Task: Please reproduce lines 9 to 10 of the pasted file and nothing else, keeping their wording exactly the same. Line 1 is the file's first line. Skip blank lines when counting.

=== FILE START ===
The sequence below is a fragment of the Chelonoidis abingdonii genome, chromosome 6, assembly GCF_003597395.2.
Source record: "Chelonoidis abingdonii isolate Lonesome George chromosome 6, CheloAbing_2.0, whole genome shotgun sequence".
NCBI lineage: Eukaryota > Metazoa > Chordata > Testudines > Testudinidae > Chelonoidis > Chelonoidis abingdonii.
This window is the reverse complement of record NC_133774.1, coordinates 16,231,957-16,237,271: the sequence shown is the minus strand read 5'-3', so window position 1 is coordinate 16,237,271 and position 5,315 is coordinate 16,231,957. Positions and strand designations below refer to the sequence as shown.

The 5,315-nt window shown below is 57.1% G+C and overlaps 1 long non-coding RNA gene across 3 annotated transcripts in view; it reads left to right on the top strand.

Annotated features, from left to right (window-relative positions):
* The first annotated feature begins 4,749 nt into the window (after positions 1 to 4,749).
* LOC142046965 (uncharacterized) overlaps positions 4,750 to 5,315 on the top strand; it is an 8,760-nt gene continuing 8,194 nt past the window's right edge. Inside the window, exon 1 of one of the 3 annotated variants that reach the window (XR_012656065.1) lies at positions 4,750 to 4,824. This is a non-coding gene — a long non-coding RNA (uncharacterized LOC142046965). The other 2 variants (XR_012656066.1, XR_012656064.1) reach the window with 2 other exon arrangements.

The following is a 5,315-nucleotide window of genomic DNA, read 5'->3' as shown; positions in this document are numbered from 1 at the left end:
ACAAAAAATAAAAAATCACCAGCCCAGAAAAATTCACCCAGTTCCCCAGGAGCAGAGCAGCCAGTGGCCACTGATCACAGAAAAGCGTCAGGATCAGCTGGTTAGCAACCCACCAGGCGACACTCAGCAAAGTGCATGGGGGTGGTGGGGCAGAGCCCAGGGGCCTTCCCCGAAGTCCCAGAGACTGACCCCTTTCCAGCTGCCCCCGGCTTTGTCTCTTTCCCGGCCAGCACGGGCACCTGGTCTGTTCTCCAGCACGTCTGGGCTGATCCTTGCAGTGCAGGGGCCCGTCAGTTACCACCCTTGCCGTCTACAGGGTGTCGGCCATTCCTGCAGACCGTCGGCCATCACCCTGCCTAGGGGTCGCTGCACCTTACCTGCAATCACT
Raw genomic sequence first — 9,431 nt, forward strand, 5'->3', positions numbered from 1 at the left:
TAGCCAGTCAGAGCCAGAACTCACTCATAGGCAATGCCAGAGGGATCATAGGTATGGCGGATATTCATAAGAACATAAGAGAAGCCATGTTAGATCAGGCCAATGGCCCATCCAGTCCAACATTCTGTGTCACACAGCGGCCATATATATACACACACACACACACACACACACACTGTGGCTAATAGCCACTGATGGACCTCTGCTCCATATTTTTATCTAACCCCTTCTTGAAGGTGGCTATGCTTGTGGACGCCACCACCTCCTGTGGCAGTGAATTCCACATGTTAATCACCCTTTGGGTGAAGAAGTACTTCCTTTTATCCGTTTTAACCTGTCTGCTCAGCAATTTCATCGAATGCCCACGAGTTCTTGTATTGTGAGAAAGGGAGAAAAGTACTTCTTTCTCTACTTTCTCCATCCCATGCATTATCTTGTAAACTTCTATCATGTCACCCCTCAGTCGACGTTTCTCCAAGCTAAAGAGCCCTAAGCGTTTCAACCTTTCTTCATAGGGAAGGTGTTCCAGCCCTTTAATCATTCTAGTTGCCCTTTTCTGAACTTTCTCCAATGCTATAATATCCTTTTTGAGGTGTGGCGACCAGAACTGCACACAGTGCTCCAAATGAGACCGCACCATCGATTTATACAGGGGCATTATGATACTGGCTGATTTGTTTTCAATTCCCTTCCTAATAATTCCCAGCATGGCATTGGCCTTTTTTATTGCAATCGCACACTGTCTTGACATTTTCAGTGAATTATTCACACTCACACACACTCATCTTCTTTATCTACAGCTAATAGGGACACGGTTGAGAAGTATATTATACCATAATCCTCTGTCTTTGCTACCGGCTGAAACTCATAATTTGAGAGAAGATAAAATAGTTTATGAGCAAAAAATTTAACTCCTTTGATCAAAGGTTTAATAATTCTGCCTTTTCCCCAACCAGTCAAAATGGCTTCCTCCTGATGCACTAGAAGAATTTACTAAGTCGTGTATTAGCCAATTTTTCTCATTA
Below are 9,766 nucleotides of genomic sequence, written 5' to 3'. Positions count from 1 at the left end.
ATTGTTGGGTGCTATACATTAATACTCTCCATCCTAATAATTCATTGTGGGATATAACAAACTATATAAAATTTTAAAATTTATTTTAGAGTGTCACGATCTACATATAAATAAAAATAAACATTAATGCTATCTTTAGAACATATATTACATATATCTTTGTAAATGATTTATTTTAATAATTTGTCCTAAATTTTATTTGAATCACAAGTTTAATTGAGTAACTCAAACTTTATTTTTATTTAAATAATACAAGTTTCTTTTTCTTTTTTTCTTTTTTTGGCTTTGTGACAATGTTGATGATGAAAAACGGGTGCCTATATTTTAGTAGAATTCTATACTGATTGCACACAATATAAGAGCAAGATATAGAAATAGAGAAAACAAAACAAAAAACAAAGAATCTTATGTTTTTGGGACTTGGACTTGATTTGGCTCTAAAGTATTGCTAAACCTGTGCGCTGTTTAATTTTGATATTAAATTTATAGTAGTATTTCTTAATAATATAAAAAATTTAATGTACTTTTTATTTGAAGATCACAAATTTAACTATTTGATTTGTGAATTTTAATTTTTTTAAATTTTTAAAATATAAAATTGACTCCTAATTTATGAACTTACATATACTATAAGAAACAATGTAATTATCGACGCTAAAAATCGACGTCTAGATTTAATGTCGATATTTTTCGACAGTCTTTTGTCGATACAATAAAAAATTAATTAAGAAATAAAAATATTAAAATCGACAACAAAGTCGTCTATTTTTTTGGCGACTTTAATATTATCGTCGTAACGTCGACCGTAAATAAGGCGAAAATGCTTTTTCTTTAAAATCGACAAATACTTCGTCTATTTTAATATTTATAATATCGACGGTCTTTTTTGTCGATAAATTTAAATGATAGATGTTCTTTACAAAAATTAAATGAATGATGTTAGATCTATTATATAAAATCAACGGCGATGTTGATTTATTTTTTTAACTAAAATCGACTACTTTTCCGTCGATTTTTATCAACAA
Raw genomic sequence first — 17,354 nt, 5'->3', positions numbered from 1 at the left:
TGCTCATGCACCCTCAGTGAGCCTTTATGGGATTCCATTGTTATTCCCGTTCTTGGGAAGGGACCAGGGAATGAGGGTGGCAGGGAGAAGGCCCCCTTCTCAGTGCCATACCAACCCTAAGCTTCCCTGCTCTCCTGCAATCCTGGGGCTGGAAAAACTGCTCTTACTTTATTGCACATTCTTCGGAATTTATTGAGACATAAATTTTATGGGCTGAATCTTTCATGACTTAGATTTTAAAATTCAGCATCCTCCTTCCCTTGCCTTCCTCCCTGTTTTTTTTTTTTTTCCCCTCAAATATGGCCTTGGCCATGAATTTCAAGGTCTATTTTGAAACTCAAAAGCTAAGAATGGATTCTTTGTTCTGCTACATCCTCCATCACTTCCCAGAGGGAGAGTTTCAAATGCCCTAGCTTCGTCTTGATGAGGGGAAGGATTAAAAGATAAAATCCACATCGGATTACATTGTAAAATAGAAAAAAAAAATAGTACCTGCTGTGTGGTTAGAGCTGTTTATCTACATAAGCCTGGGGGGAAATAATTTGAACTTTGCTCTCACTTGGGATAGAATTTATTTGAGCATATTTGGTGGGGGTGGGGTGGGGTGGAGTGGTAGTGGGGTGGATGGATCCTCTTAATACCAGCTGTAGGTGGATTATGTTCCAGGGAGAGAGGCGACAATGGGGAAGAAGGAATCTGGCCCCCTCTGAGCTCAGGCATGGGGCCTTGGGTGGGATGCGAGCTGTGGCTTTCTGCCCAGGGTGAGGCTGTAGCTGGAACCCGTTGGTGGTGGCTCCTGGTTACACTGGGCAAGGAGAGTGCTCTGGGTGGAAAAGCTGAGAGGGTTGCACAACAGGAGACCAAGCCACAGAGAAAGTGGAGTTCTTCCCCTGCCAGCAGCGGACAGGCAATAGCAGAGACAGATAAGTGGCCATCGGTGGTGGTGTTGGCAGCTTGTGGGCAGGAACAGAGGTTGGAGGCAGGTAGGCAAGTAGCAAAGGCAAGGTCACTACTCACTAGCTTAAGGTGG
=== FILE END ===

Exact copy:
The following is a 5,315-nucleotide window of genomic DNA, read 5'->3' as shown; positions in this document are numbered from 1 at the left end:
ACAAAAAATAAAAAATCACCAGCCCAGAAAAATTCACCCAGTTCCCCAGGAGCAGAGCAGCCAGTGGCCACTGATCACAGAAAAGCGTCAGGATCAGCTGGTTAGCAACCCACCAGGCGACACTCAGCAAAGTGCATGGGGGTGGTGGGGCAGAGCCCAGGGGCCTTCCCCGAAGTCCCAGAGACTGACCCCTTTCCAGCTGCCCCCGGCTTTGTCTCTTTCCCGGCCAGCACGGGCACCTGGTCTGTTCTCCAGCACGTCTGGGCTGATCCTTGCAGTGCAGGGGCCCGTCAGTTACCACCCTTGCCGTCTACAGGGTGTCGGCCATTCCTGCAGACCGTCGGCCATCACCCTGCCTAGGGGTCGCTGCACCTTACCTGCAATCACT